Infectious diseases are caused by pathogens, including viruses and bacteria. Researchers aim to understand the interactions between these microorganisms and immune cells in order to develop vaccines and therapies against infectious diseases.
Below is a collection of scientific resources for your infectious disease research.
Nina Bhardwaj, Florian Hladik and Susan Moir. This Poster summarizes how HIV establishes infection at mucosal surfaces, the ensuing immune response to the virus involving DCs, B cells and T cells, and how HIV subverts this response to establish a chronic infection.
There are many different infectious diseases caused by viral, bacterial and other types of infections. Researchers continue to study immune responses against these pathogens so that they can develop better therapies against them.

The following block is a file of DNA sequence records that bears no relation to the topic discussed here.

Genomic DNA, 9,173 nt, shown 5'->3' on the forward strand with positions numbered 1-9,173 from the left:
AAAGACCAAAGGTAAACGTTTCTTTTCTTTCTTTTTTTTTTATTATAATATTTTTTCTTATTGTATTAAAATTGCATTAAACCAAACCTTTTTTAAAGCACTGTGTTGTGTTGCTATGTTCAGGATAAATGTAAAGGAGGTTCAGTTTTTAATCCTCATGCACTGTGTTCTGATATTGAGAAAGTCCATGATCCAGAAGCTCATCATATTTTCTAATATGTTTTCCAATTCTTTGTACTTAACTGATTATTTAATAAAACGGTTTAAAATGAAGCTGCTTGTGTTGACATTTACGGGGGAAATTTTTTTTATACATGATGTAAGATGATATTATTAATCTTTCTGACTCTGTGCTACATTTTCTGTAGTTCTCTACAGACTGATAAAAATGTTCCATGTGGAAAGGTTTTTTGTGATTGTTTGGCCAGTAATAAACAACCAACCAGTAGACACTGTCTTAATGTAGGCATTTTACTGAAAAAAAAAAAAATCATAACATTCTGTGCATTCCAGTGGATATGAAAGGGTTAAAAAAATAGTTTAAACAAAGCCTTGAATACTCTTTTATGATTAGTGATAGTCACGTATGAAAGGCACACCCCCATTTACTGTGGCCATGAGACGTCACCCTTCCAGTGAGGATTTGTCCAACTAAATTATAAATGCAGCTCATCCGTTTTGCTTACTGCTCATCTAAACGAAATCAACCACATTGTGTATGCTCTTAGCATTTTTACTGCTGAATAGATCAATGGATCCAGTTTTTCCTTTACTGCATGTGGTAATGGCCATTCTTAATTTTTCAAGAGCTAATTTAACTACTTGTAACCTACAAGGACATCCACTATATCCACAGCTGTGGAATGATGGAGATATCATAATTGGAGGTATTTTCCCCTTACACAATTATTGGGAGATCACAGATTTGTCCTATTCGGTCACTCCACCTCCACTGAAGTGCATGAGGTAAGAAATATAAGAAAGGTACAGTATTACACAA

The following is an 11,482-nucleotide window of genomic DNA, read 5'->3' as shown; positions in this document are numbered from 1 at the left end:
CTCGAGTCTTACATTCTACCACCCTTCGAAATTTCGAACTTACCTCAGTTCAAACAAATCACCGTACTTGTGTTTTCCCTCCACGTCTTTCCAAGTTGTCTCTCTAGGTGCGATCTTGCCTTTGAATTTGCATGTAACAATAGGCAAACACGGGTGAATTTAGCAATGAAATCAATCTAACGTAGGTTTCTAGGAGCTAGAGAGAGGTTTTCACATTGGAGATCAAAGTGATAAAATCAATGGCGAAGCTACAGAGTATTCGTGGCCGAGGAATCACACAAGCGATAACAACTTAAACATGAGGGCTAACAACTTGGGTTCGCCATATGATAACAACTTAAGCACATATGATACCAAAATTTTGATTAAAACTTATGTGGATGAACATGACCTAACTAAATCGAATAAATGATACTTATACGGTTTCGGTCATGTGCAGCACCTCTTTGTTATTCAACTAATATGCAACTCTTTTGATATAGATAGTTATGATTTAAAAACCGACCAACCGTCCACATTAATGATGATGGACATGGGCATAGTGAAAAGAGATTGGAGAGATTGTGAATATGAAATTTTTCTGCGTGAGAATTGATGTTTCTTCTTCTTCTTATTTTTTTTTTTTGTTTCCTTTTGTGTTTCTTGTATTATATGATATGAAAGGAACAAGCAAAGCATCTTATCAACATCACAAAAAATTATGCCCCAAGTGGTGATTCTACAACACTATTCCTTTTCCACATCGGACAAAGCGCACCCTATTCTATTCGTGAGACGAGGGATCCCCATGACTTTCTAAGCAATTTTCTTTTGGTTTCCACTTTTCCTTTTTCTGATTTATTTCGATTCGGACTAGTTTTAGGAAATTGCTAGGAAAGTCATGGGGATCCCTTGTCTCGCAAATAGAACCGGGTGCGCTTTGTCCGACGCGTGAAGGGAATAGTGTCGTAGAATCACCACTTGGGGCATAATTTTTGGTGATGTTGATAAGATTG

Immune Response to HIV
In 1996, major advances in human immunodeficiency virus (HIV) therapy were named “Breakthrough of the Year" by Science. By combining protease inhibitors with other drugs, researchers were able to substantially reduce viral loads in infected individuals. Despite this discovery, HIV researchers still have much to do before the disease is truly eradicated.
B cells have an important and complex role in the immune response to infectious diseases, which poses a challenge to understanding infection risks and developing vaccines. In this review, we will focus on the complexity of memory B cells and their role in infectious diseases, and will highlight recent advancements in the field.
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